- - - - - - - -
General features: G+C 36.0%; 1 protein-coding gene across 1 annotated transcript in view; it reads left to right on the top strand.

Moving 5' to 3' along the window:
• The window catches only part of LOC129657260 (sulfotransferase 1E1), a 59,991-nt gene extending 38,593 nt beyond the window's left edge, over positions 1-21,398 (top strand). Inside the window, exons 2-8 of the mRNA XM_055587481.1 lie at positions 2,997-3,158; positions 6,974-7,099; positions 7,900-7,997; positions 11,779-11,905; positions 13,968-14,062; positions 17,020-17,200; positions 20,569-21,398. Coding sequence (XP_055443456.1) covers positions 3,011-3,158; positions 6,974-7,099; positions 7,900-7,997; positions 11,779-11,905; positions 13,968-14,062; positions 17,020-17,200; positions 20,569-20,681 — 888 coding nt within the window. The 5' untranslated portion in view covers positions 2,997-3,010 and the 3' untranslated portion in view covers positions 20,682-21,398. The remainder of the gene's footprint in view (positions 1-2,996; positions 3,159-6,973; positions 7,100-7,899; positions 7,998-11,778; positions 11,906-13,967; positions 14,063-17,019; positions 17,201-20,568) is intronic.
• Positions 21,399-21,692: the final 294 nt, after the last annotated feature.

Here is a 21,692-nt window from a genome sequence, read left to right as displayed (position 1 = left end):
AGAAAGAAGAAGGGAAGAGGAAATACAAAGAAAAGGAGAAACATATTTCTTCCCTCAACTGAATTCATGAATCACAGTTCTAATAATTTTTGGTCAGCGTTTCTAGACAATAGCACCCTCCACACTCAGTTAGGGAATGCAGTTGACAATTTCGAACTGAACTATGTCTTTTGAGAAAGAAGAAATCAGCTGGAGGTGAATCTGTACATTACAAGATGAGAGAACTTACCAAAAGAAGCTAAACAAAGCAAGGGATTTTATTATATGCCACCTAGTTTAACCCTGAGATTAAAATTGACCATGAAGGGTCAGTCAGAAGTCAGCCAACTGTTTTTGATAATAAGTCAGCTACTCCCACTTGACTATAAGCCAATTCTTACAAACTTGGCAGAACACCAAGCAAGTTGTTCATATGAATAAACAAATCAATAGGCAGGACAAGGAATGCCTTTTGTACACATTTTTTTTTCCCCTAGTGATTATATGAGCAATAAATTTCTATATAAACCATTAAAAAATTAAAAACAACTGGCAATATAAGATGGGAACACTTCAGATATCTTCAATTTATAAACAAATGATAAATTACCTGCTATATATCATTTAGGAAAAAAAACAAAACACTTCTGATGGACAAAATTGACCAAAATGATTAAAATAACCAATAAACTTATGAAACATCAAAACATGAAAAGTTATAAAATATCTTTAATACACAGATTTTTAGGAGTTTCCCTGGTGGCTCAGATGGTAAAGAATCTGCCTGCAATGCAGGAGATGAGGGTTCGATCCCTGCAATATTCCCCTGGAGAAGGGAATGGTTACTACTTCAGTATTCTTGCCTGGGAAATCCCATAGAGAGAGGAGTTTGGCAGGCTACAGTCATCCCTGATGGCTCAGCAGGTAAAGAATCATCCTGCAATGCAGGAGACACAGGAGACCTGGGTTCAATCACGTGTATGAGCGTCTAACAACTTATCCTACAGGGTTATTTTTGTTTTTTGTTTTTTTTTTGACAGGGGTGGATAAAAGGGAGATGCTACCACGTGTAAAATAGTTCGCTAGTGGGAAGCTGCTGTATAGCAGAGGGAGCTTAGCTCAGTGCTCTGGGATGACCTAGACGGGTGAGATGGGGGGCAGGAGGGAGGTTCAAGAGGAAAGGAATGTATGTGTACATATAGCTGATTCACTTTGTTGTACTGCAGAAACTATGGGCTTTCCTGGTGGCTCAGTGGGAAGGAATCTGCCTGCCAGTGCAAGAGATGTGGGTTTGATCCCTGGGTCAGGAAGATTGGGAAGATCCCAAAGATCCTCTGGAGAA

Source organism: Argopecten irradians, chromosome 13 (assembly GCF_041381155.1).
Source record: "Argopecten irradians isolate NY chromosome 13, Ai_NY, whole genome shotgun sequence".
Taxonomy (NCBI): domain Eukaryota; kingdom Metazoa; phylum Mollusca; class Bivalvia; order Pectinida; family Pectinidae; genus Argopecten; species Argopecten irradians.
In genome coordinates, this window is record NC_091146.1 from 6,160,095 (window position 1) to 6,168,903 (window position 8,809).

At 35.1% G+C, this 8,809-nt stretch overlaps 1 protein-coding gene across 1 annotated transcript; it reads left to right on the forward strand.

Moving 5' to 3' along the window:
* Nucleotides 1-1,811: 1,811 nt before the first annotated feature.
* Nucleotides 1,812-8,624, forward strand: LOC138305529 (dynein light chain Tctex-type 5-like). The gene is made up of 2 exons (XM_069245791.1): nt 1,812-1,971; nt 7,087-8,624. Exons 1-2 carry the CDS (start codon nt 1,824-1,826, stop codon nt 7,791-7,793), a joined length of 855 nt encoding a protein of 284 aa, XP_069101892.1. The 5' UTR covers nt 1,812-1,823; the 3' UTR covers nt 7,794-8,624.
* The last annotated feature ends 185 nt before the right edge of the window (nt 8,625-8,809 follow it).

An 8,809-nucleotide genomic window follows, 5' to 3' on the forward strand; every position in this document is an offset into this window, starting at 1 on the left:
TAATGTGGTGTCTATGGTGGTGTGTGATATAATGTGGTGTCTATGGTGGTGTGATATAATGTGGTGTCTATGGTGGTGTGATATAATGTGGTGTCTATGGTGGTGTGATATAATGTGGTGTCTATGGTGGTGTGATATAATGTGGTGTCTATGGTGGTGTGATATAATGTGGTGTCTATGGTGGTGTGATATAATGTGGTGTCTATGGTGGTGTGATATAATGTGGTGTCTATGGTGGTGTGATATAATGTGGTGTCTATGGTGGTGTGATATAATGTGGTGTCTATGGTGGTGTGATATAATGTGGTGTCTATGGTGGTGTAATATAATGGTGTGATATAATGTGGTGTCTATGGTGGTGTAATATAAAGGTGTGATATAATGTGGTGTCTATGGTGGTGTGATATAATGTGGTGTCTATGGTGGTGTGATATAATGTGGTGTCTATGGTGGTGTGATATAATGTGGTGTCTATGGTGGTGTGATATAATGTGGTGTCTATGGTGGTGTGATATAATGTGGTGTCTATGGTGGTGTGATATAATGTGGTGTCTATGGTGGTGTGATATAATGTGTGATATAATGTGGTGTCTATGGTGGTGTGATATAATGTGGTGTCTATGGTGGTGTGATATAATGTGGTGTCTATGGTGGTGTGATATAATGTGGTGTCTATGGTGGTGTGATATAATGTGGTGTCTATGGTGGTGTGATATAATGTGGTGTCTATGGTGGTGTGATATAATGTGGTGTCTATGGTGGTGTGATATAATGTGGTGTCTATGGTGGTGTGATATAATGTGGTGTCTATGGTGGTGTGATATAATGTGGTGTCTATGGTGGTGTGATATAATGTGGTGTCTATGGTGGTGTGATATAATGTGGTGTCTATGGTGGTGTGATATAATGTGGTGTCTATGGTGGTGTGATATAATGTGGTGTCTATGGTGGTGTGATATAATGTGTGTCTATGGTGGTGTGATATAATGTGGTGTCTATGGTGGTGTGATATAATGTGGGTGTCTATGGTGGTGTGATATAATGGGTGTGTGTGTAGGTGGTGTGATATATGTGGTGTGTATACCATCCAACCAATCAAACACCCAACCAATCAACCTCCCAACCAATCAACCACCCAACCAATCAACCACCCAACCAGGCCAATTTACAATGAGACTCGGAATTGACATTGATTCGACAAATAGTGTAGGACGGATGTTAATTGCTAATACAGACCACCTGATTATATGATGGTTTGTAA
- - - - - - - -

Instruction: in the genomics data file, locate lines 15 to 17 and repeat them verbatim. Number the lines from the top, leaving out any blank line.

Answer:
* The last annotated feature ends 185 nt before the right edge of the window (nt 8,625-8,809 follow it).

An 8,809-nucleotide genomic window follows, 5' to 3' on the forward strand; every position in this document is an offset into this window, starting at 1 on the left:
TAATGTGGTGTCTATGGTGGTGTGTGATATAATGTGGTGTCTATGGTGGTGTGATATAATGTGGTGTCTATGGTGGTGTGATATAATGTGGTGTCTATGGTGGTGTGATATAATGTGGTGTCTATGGTGGTGTGATATAATGTGGTGTCTATGGTGGTGTGATATAATGTGGTGTCTATGGTGGTGTGATATAATGTGGTGTCTATGGTGGTGTGATATAATGTGGTGTCTATGGTGGTGTGATATAATGTGGTGTCTATGGTGGTGTGATATAATGTGGTGTCTATGGTGGTGTGATATAATGTGGTGTCTATGGTGGTGTAATATAATGGTGTGATATAATGTGGTGTCTATGGTGGTGTAATATAAAGGTGTGATATAATGTGGTGTCTATGGTGGTGTGATATAATGTGGTGTCTATGGTGGTGTGATATAATGTGGTGTCTATGGTGGTGTGATATAATGTGGTGTCTATGGTGGTGTGATATAATGTGGTGTCTATGGTGGTGTGATATAATGTGGTGTCTATGGTGGTGTGATATAATGTGGTGTCTATGGTGGTGTGATATAATGTGTGATATAATGTGGTGTCTATGGTGGTGTGATATAATGTGGTGTCTATGGTGGTGTGATATAATGTGGTGTCTATGGTGGTGTGATATAATGTGGTGTCTATGGTGGTGTGATATAATGTGGTGTCTATGGTGGTGTGATATAATGTGGTGTCTATGGTGGTGTGATATAATGTGGTGTCTATGGTGGTGTGATATAATGTGGTGTCTATGGTGGTGTGATATAATGTGGTGTCTATGGTGGTGTGATATAATGTGGTGTCTATGGTGGTGTGATATAATGTGGTGTCTATGGTGGTGTGATATAATGTGGTGTCTATGGTGGTGTGATATAATGTGGTGTCTATGGTGGTGTGATATAATGTGGTGTCTATGGTGGTGTGATATAATGTGTGTCTATGGTGGTGTGATATAATGTGGTGTCTATGGTGGTGTGATATAATGTGGGTGTCTATGGTGGTGTGATATAATGGGTGTGTGTGTAGGTGGTGTGATATATGTGGTGTGTATACCATCCAACCAATCAAACACCCAACCAATCAACCTCCCAACCAATCAACCACCCAACCAATCAACCACCCAACCAGGCCAATTTACAATGAGACTCGGAATTGACATTGATTCGACAAATAGTGTAGGACGGATGTTAATTGCTAATACAGACCACCTGATTATATGATGGTTTGTAA